Yusuke Sato of Night Lights: The most unexpected hurdle I've had to face during my time here in the USA is being restrained from getting any job. We all know how difficult it is to make money nowadays, but it has been a huge obstacle for us because our OPTs (Optional Practical Training visas) only allow us to work in our field of music. Right now I play weddings, teach private lessons, and play for other artists. All of these things have been great, but aren't always steady, so sometimes I’m rolling in dough, and at times I’m rolling in the deep. [laughs]

Fjer: It’s always hard to be a foreigner wanting to enter the US, period. I didn’t know exactly how hard it was to even get to cross the borders. My first year over here was a lot of tourist visas, traveling back and forth, and being paranoid in the airport. I’m always looking for a better visa situation, and it takes time, money, and lawyers. The process of getting a green card... don’t even get me started. One day, one day.

Luca Bertaglia: The tremendous amount of high-level musicians was really unexpected to me. How did I overcome it? I took advantage of it, and I use it as a challenge, a goal to hit, pushing my limits even more. Having a full range of knowledge can transform me in a chameleon to adapt in every kind of situation.

Rob Flynn of the Winter Passing: Touring in America is obviously much longer from a traveling point of view, but also the shows seem to run later in the night, so the whole daily process had a bigger schedule than we were used to. We overcame it by simply adapting.

Now that you have all of these experiences in your back pocket, in what ways have you better prepared yourself for such situations?

Joan Chew: The thing is to always be open to learning, and be receptive.

Mau Jimenez of Night Lights: We have all not only been working hard on our music and our craft, but we have had to expand our knowledge beyond just the music. It has been forced on us, and we urge anyone who is getting into the industry to understand and research it, and the US laws that are within it. We have all had conversations and read up on things we could do to stay active and to brace for the curbs.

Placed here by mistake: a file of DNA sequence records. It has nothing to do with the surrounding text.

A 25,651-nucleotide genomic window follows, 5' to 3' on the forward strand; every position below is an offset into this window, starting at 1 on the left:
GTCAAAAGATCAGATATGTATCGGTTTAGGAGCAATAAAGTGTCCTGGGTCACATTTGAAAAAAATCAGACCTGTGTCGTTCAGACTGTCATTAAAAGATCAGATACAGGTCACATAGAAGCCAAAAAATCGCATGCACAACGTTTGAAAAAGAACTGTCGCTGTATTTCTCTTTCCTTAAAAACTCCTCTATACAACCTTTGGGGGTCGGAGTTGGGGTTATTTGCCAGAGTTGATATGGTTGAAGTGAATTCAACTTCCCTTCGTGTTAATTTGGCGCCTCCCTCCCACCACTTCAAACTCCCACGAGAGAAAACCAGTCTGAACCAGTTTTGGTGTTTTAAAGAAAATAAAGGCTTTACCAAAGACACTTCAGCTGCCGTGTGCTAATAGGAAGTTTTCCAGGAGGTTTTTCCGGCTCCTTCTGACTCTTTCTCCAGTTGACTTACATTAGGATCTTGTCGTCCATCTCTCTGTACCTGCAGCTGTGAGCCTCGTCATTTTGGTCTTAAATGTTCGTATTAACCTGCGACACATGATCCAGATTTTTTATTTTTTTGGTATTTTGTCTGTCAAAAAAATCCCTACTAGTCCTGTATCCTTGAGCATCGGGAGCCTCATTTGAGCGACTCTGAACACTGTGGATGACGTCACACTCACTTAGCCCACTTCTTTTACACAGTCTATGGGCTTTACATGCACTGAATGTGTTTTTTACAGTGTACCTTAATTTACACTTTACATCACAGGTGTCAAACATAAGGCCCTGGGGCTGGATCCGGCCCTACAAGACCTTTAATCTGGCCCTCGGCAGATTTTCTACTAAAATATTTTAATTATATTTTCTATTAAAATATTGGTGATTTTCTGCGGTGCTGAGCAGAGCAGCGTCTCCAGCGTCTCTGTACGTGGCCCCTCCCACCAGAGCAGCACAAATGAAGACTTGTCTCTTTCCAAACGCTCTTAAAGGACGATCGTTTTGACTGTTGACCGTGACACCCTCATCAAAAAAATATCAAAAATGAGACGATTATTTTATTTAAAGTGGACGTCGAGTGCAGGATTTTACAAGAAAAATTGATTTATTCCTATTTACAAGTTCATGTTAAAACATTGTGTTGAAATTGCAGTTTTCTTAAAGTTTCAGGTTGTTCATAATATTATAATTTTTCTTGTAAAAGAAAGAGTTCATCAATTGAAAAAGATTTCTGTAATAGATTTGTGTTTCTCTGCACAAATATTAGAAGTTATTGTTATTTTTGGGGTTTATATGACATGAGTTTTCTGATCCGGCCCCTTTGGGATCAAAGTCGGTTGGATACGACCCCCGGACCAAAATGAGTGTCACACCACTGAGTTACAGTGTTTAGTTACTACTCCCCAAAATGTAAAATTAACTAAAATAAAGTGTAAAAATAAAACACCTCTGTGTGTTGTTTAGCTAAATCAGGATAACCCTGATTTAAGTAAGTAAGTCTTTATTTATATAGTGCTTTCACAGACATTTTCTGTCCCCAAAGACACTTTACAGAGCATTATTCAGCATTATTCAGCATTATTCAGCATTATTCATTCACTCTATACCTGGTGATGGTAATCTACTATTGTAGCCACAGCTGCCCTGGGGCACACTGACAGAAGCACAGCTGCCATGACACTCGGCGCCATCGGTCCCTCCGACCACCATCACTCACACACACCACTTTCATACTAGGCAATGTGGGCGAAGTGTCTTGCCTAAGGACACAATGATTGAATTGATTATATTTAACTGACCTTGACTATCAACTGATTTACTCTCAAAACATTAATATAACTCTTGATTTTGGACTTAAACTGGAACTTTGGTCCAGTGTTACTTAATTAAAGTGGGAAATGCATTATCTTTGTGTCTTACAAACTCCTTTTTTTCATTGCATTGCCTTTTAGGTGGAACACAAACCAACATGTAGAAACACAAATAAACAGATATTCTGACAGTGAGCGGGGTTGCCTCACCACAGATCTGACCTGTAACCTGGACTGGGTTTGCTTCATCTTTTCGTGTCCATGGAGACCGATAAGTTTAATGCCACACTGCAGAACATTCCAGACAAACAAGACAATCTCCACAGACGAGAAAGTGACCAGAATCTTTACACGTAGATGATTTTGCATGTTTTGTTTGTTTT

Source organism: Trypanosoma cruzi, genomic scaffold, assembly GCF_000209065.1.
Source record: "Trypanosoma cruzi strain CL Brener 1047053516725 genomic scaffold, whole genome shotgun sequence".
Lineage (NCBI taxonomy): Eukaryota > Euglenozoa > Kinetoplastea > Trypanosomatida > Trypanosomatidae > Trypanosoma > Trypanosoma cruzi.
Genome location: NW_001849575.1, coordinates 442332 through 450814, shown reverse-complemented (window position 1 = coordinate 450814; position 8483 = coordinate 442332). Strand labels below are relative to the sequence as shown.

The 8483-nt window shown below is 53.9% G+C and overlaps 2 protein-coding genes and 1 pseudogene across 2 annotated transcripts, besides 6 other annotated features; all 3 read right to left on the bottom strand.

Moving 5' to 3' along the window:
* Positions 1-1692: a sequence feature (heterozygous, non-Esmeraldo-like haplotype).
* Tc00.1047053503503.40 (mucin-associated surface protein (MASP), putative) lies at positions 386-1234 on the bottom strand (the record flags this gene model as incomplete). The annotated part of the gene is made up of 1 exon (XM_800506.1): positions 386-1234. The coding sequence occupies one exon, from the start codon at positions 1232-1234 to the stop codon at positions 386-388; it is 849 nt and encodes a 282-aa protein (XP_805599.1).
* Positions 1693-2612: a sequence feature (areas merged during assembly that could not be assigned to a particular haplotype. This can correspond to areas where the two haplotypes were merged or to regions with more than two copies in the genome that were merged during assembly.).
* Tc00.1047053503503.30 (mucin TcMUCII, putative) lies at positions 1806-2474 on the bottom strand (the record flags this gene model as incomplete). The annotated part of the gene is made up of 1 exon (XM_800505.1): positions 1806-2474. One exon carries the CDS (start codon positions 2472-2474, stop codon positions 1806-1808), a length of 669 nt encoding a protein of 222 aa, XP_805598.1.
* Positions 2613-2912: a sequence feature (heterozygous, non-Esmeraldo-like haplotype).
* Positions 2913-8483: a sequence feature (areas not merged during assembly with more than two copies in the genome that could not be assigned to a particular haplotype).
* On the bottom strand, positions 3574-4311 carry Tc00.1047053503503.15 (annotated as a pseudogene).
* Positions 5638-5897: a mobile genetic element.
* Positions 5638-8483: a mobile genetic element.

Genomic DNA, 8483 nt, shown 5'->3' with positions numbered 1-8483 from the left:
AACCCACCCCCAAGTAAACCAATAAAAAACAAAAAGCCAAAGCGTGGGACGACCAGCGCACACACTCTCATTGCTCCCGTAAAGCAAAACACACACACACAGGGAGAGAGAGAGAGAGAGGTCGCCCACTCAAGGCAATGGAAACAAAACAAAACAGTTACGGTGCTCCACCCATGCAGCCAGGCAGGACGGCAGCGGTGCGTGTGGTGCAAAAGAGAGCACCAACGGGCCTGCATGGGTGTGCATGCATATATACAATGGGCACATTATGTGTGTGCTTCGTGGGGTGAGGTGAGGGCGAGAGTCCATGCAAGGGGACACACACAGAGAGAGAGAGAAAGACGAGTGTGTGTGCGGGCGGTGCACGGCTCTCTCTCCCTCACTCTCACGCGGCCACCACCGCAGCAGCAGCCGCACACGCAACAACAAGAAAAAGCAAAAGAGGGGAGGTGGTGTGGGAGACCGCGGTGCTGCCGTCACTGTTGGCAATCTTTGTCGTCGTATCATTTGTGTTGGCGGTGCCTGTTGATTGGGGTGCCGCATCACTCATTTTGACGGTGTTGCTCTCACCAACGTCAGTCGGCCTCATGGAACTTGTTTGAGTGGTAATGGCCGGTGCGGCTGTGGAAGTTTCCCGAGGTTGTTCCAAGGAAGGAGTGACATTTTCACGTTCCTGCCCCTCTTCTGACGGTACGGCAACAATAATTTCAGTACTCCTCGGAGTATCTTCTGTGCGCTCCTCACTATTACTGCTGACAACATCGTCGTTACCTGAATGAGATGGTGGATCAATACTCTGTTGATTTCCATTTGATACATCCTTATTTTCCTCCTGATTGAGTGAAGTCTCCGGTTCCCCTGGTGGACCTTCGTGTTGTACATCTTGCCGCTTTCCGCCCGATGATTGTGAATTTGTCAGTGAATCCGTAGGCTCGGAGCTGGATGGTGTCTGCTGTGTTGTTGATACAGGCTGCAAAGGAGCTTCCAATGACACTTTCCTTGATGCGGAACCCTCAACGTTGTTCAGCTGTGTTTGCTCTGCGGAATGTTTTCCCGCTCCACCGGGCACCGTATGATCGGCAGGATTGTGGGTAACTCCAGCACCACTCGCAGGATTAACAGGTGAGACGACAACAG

Fjer: I’ve been in an artistic bubble this year. I’ve been working on my album, going to showcases, meetings, and concerts. With being here so long, and having talked to so many different artists, I’m now equipped to go into the process of getting a more permanent visa – an artist visa. Now I have all the connections, which is worth gold, because you need a ton of references, co-signs, and press. When I obtain this status, I will be able to play big shows, and hopefully, finally break through over here. That’s my dream.

Stef Lang: Now that I've been through these experiences, it's made my O-1 visa renewal process much easier, because I know what to expect. I prepped all my paperwork way in advance so that it would easier, [and] I leaned on the connections that I made to help build my case. I've prepared myself to work on multiple projects at a time, in case I get several clients on top of what I'm doing as an artist. I've also chosen to be more aware of living a more balanced life, because it's easy to get burned out sometimes.